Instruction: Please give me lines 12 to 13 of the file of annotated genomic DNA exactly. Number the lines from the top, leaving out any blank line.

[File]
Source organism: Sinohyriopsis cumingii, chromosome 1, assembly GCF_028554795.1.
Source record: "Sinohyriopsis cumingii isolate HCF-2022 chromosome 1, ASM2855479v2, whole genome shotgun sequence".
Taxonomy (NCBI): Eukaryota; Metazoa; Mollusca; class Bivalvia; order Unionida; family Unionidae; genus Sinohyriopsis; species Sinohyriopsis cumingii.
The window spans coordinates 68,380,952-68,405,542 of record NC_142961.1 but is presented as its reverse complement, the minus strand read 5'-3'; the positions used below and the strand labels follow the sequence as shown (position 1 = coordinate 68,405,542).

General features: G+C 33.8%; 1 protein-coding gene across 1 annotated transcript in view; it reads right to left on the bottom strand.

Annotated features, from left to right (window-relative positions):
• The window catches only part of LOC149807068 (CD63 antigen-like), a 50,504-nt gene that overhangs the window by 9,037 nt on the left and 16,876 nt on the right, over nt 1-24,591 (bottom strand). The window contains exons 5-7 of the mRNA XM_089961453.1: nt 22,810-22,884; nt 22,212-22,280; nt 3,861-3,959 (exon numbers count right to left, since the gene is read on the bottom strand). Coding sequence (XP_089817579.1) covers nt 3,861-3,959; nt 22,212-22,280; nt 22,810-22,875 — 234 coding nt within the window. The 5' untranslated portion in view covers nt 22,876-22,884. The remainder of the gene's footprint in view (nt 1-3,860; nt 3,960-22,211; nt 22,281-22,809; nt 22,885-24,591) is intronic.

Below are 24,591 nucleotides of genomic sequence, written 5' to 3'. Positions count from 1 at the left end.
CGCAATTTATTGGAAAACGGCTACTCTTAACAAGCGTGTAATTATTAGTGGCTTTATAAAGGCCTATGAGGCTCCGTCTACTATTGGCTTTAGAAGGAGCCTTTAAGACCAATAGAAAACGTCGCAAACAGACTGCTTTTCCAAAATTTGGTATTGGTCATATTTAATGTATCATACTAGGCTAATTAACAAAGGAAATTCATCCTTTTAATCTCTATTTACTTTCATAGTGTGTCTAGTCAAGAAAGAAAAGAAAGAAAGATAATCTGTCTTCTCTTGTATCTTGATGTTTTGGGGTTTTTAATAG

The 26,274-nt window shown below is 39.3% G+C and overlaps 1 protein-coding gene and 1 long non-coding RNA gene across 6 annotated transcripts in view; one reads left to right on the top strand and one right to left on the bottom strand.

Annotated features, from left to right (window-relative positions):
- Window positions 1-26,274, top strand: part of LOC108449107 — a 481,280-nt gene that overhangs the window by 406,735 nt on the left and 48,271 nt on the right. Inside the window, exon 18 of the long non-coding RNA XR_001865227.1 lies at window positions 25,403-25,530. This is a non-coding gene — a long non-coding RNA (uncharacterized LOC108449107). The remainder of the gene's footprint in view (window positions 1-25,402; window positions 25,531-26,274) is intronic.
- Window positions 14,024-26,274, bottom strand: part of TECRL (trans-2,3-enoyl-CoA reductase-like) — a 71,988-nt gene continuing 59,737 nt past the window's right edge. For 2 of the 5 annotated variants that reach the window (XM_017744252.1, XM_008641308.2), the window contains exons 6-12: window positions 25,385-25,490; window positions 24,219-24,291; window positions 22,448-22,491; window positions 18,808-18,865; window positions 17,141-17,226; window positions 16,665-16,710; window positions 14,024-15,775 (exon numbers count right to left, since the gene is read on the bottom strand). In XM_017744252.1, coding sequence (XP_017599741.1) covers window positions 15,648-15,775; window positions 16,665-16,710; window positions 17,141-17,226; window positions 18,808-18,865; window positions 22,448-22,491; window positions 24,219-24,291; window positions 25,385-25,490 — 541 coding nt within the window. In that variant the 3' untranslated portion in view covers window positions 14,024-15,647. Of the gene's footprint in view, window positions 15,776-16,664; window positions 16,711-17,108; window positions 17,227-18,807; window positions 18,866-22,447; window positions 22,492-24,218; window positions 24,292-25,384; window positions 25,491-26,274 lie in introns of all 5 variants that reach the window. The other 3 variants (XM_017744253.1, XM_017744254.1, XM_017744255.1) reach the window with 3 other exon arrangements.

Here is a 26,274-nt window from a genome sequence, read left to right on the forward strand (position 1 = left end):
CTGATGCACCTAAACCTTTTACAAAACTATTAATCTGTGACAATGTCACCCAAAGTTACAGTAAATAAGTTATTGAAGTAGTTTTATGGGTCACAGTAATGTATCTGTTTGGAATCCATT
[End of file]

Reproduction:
- Window positions 1-26,274, top strand: part of LOC108449107 — a 481,280-nt gene that overhangs the window by 406,735 nt on the left and 48,271 nt on the right. Inside the window, exon 18 of the long non-coding RNA XR_001865227.1 lies at window positions 25,403-25,530. This is a non-coding gene — a long non-coding RNA (uncharacterized LOC108449107). The remainder of the gene's footprint in view (window positions 1-25,402; window positions 25,531-26,274) is intronic.
- Window positions 14,024-26,274, bottom strand: part of TECRL (trans-2,3-enoyl-CoA reductase-like) — a 71,988-nt gene continuing 59,737 nt past the window's right edge. For 2 of the 5 annotated variants that reach the window (XM_017744252.1, XM_008641308.2), the window contains exons 6-12: window positions 25,385-25,490; window positions 24,219-24,291; window positions 22,448-22,491; window positions 18,808-18,865; window positions 17,141-17,226; window positions 16,665-16,710; window positions 14,024-15,775 (exon numbers count right to left, since the gene is read on the bottom strand). In XM_017744252.1, coding sequence (XP_017599741.1) covers window positions 15,648-15,775; window positions 16,665-16,710; window positions 17,141-17,226; window positions 18,808-18,865; window positions 22,448-22,491; window positions 24,219-24,291; window positions 25,385-25,490 — 541 coding nt within the window. In that variant the 3' untranslated portion in view covers window positions 14,024-15,647. Of the gene's footprint in view, window positions 15,776-16,664; window positions 16,711-17,108; window positions 17,227-18,807; window positions 18,866-22,447; window positions 22,492-24,218; window positions 24,292-25,384; window positions 25,491-26,274 lie in introns of all 5 variants that reach the window. The other 3 variants (XM_017744253.1, XM_017744254.1, XM_017744255.1) reach the window with 3 other exon arrangements.